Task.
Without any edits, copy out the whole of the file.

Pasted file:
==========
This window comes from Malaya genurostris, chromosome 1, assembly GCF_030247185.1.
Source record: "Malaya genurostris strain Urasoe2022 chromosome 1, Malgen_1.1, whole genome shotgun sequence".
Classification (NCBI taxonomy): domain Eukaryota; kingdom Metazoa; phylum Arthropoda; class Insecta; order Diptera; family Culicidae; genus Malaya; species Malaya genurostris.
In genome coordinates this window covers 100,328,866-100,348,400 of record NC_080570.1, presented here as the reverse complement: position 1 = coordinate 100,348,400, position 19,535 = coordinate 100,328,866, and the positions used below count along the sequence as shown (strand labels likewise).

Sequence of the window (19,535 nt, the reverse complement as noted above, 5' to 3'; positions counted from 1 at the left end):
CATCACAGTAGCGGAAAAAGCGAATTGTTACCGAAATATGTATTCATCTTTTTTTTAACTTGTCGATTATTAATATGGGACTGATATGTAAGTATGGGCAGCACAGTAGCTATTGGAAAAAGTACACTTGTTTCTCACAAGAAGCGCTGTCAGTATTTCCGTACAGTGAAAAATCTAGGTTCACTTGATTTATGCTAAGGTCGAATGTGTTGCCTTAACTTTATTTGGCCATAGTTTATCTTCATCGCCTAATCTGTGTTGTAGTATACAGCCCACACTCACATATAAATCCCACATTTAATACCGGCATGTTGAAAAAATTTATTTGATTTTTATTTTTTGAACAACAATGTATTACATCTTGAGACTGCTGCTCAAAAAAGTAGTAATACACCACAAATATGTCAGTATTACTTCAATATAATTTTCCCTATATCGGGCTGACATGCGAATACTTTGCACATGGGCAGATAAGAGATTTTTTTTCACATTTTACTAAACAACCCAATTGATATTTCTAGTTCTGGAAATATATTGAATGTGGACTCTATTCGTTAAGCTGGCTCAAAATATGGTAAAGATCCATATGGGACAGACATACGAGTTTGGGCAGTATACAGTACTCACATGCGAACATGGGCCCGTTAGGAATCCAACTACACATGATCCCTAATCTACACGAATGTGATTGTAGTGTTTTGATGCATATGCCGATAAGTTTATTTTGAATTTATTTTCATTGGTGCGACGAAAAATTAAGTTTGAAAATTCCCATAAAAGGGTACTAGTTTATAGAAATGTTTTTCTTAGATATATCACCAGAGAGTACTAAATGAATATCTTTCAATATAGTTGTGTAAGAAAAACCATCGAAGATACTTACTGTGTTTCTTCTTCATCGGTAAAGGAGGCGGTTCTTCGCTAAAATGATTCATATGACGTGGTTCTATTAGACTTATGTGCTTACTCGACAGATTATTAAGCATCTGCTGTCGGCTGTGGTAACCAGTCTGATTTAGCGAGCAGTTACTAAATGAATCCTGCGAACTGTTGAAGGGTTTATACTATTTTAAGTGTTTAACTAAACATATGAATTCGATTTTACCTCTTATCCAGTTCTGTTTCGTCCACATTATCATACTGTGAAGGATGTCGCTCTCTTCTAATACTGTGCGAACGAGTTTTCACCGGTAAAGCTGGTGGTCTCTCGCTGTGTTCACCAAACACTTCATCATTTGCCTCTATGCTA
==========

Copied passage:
This window comes from Malaya genurostris, chromosome 1, assembly GCF_030247185.1.
Source record: "Malaya genurostris strain Urasoe2022 chromosome 1, Malgen_1.1, whole genome shotgun sequence".
Classification (NCBI taxonomy): domain Eukaryota; kingdom Metazoa; phylum Arthropoda; class Insecta; order Diptera; family Culicidae; genus Malaya; species Malaya genurostris.
In genome coordinates this window covers 100,328,866-100,348,400 of record NC_080570.1, presented here as the reverse complement: position 1 = coordinate 100,348,400, position 19,535 = coordinate 100,328,866, and the positions used below count along the sequence as shown (strand labels likewise).

Sequence of the window (19,535 nt, the reverse complement as noted above, 5' to 3'; positions counted from 1 at the left end):
CATCACAGTAGCGGAAAAAGCGAATTGTTACCGAAATATGTATTCATCTTTTTTTTAACTTGTCGATTATTAATATGGGACTGATATGTAAGTATGGGCAGCACAGTAGCTATTGGAAAAAGTACACTTGTTTCTCACAAGAAGCGCTGTCAGTATTTCCGTACAGTGAAAAATCTAGGTTCACTTGATTTATGCTAAGGTCGAATGTGTTGCCTTAACTTTATTTGGCCATAGTTTATCTTCATCGCCTAATCTGTGTTGTAGTATACAGCCCACACTCACATATAAATCCCACATTTAATACCGGCATGTTGAAAAAATTTATTTGATTTTTATTTTTTGAACAACAATGTATTACATCTTGAGACTGCTGCTCAAAAAAGTAGTAATACACCACAAATATGTCAGTATTACTTCAATATAATTTTCCCTATATCGGGCTGACATGCGAATACTTTGCACATGGGCAGATAAGAGATTTTTTTTCACATTTTACTAAACAACCCAATTGATATTTCTAGTTCTGGAAATATATTGAATGTGGACTCTATTCGTTAAGCTGGCTCAAAATATGGTAAAGATCCATATGGGACAGACATACGAGTTTGGGCAGTATACAGTACTCACATGCGAACATGGGCCCGTTAGGAATCCAACTACACATGATCCCTAATCTACACGAATGTGATTGTAGTGTTTTGATGCATATGCCGATAAGTTTATTTTGAATTTATTTTCATTGGTGCGACGAAAAATTAAGTTTGAAAATTCCCATAAAAGGGTACTAGTTTATAGAAATGTTTTTCTTAGATATATCACCAGAGAGTACTAAATGAATATCTTTCAATATAGTTGTGTAAGAAAAACCATCGAAGATACTTACTGTGTTTCTTCTTCATCGGTAAAGGAGGCGGTTCTTCGCTAAAATGATTCATATGACGTGGTTCTATTAGACTTATGTGCTTACTCGACAGATTATTAAGCATCTGCTGTCGGCTGTGGTAACCAGTCTGATTTAGCGAGCAGTTACTAAATGAATCCTGCGAACTGTTGAAGGGTTTATACTATTTTAAGTGTTTAACTAAACATATGAATTCGATTTTACCTCTTATCCAGTTCTGTTTCGTCCACATTATCATACTGTGAAGGATGTCGCTCTCTTCTAATACTGTGCGAACGAGTTTTCACCGGTAAAGCTGGTGGTCTCTCGCTGTGTTCACCAAACACTTCATCATTTGCCTCTATGCTA